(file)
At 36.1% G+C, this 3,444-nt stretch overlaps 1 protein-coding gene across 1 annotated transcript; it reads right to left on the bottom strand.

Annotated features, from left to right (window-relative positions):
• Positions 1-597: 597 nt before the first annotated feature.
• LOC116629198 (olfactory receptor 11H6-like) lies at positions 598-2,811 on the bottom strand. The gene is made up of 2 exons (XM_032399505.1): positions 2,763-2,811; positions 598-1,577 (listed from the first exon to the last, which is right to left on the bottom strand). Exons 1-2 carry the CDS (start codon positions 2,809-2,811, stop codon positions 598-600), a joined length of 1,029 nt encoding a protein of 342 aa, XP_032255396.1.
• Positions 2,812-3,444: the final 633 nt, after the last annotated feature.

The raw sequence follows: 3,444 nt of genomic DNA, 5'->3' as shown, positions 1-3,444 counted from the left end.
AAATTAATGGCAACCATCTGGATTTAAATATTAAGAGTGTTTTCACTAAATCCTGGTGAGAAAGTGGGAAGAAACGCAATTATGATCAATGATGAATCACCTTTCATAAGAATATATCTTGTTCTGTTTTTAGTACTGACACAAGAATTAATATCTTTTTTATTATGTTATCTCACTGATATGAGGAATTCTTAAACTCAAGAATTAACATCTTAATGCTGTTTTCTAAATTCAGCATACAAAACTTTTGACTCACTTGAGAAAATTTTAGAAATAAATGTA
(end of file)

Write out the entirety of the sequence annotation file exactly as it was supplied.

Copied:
At 36.1% G+C, this 3,444-nt stretch overlaps 1 protein-coding gene across 1 annotated transcript; it reads right to left on the bottom strand.

Annotated features, from left to right (window-relative positions):
• Positions 1-597: 597 nt before the first annotated feature.
• LOC116629198 (olfactory receptor 11H6-like) lies at positions 598-2,811 on the bottom strand. The gene is made up of 2 exons (XM_032399505.1): positions 2,763-2,811; positions 598-1,577 (listed from the first exon to the last, which is right to left on the bottom strand). Exons 1-2 carry the CDS (start codon positions 2,809-2,811, stop codon positions 598-600), a joined length of 1,029 nt encoding a protein of 342 aa, XP_032255396.1.
• Positions 2,812-3,444: the final 633 nt, after the last annotated feature.

The raw sequence follows: 3,444 nt of genomic DNA, 5'->3' as shown, positions 1-3,444 counted from the left end.
AAATTAATGGCAACCATCTGGATTTAAATATTAAGAGTGTTTTCACTAAATCCTGGTGAGAAAGTGGGAAGAAACGCAATTATGATCAATGATGAATCACCTTTCATAAGAATATATCTTGTTCTGTTTTTAGTACTGACACAAGAATTAATATCTTTTTTATTATGTTATCTCACTGATATGAGGAATTCTTAAACTCAAGAATTAACATCTTAATGCTGTTTTCTAAATTCAGCATACAAAACTTTTGACTCACTTGAGAAAATTTTAGAAATAAATGTA